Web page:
Add the popcorn into the pot, cover with the lid, shake every so often to keep the kernels from burning. When you start to hear the popping, shake the pot and crack the lid to help moisture escape.  (Some kernels may fly out of the pot, but this will keep the popcorn from getting soggy.)  Lift the pan above the heat and shake, return pot to the heat.  Continue until the popping stops and you don't hear kernels rattling on the bottom. Pour out of the pan and sprinkle with salt.

    Sunday, December 19, 2010

    Fall Spiced Pumpkin Jello Shots

    Jello shots are the new ice cream. Last year I couldn't stop making delectable frozen treats, but now it's all flavored gelatin-ized liquor and I see nothing wrong with this.
    These pumpkin jello shots took a few turns before the final recipe but my motto is to eat your mistakes- so it wasn't all bad. Super spicy with a hearty fall undertow, these are not for the weak at heart; topping with whipped cream is essential to get the full pumpkin pie jello shot effect.

    If you want to really kick the content up on these fall jello shots, run out today and get this alcoholic whipped cream (called Cream). We were shocked at how strong this is! It's an odd product, completely shelf stable. After trying this on the jello shots, our friend ran out and bought a can for a torrid weekend rendezvous...word is that it was well received but the hotel staff may begin to ban it!

    Lame Jello shot flavors blow, get on the fat and happy bandwagon and make it interesting.

    Fall Spiced Pumpkin Jello Shots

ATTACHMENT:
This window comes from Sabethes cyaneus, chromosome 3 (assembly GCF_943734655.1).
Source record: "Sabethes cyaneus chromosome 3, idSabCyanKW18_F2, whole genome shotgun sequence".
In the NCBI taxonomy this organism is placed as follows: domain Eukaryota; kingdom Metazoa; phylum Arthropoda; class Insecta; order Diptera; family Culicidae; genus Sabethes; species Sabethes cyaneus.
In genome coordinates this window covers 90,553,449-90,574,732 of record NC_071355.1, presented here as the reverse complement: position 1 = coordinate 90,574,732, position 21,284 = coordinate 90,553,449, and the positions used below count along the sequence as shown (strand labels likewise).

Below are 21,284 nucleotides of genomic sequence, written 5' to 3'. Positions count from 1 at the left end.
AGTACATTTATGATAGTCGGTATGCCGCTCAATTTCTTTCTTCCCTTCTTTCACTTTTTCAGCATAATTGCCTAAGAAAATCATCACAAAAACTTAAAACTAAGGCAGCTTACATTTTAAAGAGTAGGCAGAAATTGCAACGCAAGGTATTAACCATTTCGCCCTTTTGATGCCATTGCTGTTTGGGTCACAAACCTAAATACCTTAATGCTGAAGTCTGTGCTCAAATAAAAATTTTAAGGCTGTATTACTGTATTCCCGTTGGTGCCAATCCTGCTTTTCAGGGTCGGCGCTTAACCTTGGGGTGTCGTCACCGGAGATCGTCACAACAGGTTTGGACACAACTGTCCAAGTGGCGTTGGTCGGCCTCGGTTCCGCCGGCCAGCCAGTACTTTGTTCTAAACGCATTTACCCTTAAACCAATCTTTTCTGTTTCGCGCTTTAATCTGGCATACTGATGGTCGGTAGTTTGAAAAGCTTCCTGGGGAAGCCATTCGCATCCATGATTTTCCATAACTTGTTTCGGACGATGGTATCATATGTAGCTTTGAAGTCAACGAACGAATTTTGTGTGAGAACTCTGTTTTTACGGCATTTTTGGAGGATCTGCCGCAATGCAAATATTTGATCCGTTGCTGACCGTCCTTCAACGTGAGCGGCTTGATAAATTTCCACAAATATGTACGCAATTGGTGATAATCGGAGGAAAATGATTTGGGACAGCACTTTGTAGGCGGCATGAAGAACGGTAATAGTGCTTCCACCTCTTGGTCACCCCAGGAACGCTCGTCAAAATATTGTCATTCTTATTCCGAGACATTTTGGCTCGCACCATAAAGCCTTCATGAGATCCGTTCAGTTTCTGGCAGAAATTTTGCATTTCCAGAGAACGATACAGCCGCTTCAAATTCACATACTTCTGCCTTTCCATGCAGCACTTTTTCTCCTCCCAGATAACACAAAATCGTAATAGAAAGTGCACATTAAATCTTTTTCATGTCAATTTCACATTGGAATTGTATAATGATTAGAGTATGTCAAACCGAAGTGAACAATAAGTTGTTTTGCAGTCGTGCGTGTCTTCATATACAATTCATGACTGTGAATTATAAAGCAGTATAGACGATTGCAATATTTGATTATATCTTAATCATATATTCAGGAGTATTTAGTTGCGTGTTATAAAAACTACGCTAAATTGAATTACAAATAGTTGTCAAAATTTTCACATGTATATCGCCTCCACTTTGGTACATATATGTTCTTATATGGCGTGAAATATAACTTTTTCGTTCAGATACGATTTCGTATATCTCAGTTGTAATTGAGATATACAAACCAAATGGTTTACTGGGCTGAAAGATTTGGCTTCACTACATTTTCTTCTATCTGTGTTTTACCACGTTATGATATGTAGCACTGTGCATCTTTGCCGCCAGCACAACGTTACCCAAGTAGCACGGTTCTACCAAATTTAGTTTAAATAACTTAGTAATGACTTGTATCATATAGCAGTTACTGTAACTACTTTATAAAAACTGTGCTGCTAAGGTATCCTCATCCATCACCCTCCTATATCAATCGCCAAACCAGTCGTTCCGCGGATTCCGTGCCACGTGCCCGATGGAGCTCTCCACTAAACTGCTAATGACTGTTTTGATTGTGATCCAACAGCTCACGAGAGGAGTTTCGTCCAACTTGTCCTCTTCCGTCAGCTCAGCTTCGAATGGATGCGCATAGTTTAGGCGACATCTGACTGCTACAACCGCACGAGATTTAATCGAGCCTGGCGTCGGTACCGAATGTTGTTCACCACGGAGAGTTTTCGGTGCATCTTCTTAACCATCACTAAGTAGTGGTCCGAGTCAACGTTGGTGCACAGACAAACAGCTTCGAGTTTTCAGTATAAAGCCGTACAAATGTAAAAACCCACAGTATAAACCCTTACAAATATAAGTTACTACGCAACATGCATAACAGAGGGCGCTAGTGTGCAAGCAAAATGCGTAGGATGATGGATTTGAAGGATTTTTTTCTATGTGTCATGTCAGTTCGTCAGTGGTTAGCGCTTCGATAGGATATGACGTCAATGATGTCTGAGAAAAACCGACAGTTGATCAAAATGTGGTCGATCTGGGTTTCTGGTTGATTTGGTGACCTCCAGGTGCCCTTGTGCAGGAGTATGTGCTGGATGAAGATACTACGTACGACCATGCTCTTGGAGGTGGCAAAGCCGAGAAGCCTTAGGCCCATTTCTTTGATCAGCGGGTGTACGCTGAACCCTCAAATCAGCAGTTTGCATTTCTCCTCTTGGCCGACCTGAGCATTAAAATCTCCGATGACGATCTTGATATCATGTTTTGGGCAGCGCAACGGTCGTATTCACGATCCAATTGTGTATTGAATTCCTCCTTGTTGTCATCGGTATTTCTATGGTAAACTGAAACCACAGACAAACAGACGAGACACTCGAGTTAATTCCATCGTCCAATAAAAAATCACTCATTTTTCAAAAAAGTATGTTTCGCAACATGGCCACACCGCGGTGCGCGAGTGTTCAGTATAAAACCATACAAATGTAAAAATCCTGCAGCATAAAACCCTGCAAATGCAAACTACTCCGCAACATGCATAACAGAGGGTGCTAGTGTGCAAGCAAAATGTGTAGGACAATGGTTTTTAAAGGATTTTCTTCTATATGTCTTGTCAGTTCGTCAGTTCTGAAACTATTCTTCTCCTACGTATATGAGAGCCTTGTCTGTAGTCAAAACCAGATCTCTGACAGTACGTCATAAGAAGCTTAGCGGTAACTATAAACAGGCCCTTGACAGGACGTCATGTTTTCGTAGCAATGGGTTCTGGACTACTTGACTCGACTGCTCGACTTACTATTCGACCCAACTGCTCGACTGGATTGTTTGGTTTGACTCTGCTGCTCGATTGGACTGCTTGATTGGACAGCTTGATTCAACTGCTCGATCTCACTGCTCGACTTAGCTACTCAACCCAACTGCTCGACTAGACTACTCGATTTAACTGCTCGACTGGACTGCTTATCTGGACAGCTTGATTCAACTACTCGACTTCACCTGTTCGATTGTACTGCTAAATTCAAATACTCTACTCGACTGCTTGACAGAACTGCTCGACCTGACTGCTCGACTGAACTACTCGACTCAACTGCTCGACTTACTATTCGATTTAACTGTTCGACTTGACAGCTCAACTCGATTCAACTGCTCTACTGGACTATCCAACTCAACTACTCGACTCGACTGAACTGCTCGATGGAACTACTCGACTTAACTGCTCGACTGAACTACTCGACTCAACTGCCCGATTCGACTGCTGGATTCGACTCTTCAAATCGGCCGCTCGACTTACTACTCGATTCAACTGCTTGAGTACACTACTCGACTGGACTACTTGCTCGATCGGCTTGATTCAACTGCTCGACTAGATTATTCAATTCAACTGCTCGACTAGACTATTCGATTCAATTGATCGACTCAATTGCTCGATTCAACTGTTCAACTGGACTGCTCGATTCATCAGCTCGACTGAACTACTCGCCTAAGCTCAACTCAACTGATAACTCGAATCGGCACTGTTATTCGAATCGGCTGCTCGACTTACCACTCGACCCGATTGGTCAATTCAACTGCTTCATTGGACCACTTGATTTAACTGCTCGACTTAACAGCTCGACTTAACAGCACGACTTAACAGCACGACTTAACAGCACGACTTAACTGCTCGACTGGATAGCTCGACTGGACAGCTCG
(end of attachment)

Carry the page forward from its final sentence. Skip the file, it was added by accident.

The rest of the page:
1 cup chai tea
    1/4 cup brown sugar
    1 tbls white sugar
    1 package of unflavored gelatin 
    1/4 cup chilled vanilla vodka
    1/4 cup chilled vodka
    Spice mixture (recipe below)

    In a sauce pan, heat 1/2 cup chai tea and the brown and white sugar until the sugar is melted.  Add in 1/2 tbls of the spice mixture. Remove from heat and sprinkle the gelatin over the tea, whisking to combine.  Let sit for 10 minutes.

    Add the vodka and the remaining tea, stir to combine.  Strain the mixture to capture any undissolved gelatin, then pour into small jello shot cups.

    Refigerate for at least 3 hours. Top with whipped cream before serving.

    Spice Mixture
    1 tsp ground cinnamon
    1/2 ground clove
    1/2 tsp ground allspice
    pinch of ground nutmeg
    1/8 tsp ground ginger

    Mix the above ingredients in a bowl and set aside until ready to use.

    Friday, December 17, 2010

    Holiday Brunch with Chimichurri Strata and Apple Quinoa Salad

    The Thanksgiving meal, the holiday cookies, the tins of popcorn and candy, the work celebrations, the nog and glogg and the weekend parties- we've all been on an eating fest for weeks now and I, for one, am full!

    What if holiday brunch was a chance to have a lighter meal while still being elegant?  I have this theory that you can have a great brunch set up that is tasty and filling yet leaves you comfortable enough that you don't have to unbutton your pants.  Plus, I am a believer that brunch is a merely a vessel for mimosas* and should be a back drop for them.
    *Mimosas in my family are a glass of champagne with the orange juice waved over the top.

    The key to an easy brunch is creating dishes that can be prepared ahead of time. Strata's are one of the easiest breakfast dishes out there and uses simple ingredients.  It's assembled the night before and dropped in the oven in the morning. The quinoa salad and roasted beets carpaccio can be made the day before, and the Ginger Molasses Bread can be made a week prior and frozen until ready to use.

    That means you can start the oven, pour the champagne and open your present without the hassle of a really heavy, daunting meal. Go fat and happy holiday!

    Tips and Techniques:  Add cooked bacon, chorizo or ham to the strata while you are assembling it if you need meat in your meal.

    Holiday Brunch Menu
    Chimichurri Strata (recipe below)
    Apple Pistachio Quinoa Breakfast Salad (recipe below)
    Orange and Roasted Beet Carpaccio (recipe below)
    Ginger Molasses Bread (click here for Ginger Molasses Quick Bread recipe)
    Mimosas (Roasted Pear Bellini or Lychee Bellini)

    Chimichurri Strata